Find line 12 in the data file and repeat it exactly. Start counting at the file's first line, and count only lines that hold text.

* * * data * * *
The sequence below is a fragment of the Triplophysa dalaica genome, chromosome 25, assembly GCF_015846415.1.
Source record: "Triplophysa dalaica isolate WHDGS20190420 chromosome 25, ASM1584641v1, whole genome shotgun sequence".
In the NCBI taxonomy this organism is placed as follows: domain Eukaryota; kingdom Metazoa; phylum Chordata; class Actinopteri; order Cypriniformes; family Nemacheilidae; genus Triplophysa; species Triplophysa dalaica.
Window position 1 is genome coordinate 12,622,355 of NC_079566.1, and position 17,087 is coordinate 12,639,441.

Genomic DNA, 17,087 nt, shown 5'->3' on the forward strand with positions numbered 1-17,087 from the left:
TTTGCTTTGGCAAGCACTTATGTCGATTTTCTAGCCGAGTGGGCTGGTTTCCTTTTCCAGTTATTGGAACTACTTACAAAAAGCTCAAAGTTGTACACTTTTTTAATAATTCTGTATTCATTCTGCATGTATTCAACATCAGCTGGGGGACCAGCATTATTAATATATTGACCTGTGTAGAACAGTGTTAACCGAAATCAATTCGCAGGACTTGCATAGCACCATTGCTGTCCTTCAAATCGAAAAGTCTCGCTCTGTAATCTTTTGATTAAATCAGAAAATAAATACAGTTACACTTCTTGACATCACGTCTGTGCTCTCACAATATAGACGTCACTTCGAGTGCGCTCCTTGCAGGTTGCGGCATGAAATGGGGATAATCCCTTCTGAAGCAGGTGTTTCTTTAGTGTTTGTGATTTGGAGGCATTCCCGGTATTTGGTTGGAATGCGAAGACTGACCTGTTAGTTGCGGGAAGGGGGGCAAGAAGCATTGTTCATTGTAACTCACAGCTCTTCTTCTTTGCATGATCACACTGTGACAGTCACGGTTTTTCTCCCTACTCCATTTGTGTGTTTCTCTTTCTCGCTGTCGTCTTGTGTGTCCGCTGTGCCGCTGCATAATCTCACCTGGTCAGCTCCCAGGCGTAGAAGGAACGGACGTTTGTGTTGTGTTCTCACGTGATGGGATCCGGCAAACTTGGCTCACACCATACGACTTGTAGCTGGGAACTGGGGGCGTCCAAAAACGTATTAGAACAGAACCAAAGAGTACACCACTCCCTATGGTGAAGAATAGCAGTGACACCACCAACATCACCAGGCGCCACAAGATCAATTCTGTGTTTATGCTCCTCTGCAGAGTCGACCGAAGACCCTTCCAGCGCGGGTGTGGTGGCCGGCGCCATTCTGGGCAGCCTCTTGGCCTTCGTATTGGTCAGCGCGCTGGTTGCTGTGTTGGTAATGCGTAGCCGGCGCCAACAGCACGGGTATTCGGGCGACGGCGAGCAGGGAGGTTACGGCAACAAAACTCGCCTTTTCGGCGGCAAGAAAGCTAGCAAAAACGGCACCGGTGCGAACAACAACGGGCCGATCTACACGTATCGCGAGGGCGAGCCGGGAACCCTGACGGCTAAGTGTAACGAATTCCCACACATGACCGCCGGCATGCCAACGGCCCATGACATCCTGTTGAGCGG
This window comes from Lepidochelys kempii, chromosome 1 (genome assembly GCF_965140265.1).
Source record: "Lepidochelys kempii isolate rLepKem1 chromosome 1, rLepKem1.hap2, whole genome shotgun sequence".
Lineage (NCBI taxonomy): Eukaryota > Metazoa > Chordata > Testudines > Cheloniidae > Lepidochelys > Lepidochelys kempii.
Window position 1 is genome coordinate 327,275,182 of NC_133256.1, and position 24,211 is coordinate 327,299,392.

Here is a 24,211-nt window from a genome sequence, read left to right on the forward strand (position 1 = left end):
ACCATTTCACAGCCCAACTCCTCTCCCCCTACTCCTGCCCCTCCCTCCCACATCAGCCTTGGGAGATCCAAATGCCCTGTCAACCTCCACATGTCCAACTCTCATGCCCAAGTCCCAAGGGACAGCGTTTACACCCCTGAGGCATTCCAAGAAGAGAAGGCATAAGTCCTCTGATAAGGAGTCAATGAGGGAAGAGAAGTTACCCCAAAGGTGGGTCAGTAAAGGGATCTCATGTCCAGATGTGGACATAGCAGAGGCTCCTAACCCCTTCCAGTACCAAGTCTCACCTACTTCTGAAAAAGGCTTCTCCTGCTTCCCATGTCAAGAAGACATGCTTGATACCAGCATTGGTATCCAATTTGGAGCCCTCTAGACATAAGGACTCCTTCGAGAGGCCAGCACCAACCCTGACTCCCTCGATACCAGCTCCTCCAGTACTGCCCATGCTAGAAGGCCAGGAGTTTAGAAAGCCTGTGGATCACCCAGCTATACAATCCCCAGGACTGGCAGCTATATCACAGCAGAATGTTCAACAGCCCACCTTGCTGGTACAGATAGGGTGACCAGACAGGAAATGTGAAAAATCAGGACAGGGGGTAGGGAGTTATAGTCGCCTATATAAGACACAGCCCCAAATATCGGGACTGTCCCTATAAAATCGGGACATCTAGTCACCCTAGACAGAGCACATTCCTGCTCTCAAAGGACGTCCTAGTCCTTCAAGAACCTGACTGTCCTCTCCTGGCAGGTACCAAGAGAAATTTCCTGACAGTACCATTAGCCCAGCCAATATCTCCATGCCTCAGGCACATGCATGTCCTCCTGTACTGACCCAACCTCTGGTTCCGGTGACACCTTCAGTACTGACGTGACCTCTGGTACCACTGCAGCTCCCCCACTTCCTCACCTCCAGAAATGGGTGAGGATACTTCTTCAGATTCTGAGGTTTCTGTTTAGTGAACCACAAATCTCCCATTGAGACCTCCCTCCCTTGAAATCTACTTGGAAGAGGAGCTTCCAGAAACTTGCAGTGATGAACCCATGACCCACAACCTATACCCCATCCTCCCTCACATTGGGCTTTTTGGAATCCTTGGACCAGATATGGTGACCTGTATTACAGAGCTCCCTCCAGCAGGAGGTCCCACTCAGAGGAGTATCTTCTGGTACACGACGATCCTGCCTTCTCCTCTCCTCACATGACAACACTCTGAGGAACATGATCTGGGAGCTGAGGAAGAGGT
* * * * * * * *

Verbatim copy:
ACCATTTCACAGCCCAACTCCTCTCCCCCTACTCCTGCCCCTCCCTCCCACATCAGCCTTGGGAGATCCAAATGCCCTGTCAACCTCCACATGTCCAACTCTCATGCCCAAGTCCCAAGGGACAGCGTTTACACCCCTGAGGCATTCCAAGAAGAGAAGGCATAAGTCCTCTGATAAGGAGTCAATGAGGGAAGAGAAGTTACCCCAAAGGTGGGTCAGTAAAGGGATCTCATGTCCAGATGTGGACATAGCAGAGGCTCCTAACCCCTTCCAGTACCAAGTCTCACCTACTTCTGAAAAAGGCTTCTCCTGCTTCCCATGTCAAGAAGACATGCTTGATACCAGCATTGGTATCCAATTTGGAGCCCTCTAGACATAAGGACTCCTTCGAGAGGCCAGCACCAACCCTGACTCCCTCGATACCAGCTCCTCCAGTACTGCCCATGCTAGAAGGCCAGGAGTTTAGAAAGCCTGTGGATCACCCAGCTATACAATCCCCAGGACTGGCAGCTATATCACAGCAGAATGTTCAACAGCCCACCTTGCTGGTACAGATAGGGTGACCAGACAGGAAATGTGAAAAATCAGGACAGGGGGTAGGGAGTTATAGTCGCCTATATAAGACACAGCCCCAAATATCGGGACTGTCCCTATAAAATCGGGACATCTAGTCACCCTAGACAGAGCACATTCCTGCTCTCAAAGGACGTCCTAGTCCTTCAAGAACCTGACTGTCCTCTCCTGGCAGGTACCAAGAGAAATTTCCTGACAGTACCATTAGCCCAGCCAATATCTCCATGCCTCAGGCACATGCATGTCCTCCTGTACTGACCCAACCTCTGGTTCCGGTGACACCTTCAGTACTGACGTGACCTCTGGTACCACTGCAGCTCCCCCACTTCCTCACCTCCAGAAATGGGTGAGGATACTTCTTCAGATTCTGAGGTTTCTGTTTAGTGAACCACAAATCTCCCATTGAGACCTCCCTCCCTTGAAATCTACTTGGAAGAGGAGCTTCCAGAAACTTGCAGTGATGAACCCATGACCCACAACCTATACCCCATCCTCCCTCACATTGGGCTTTTTGGAATCCTTGGACCAGATATGGTGACCTGTATTACAGAGCTCCCTCCAGCAGGAGGTCCCACTCAGAGGAGTATCTTCTGGTACACGACGATCCTGCCTTCTCCTCTCCTCACATGACAACACTCTGAGGAACATGATCTGGGAGCTGAGGAAGAGGT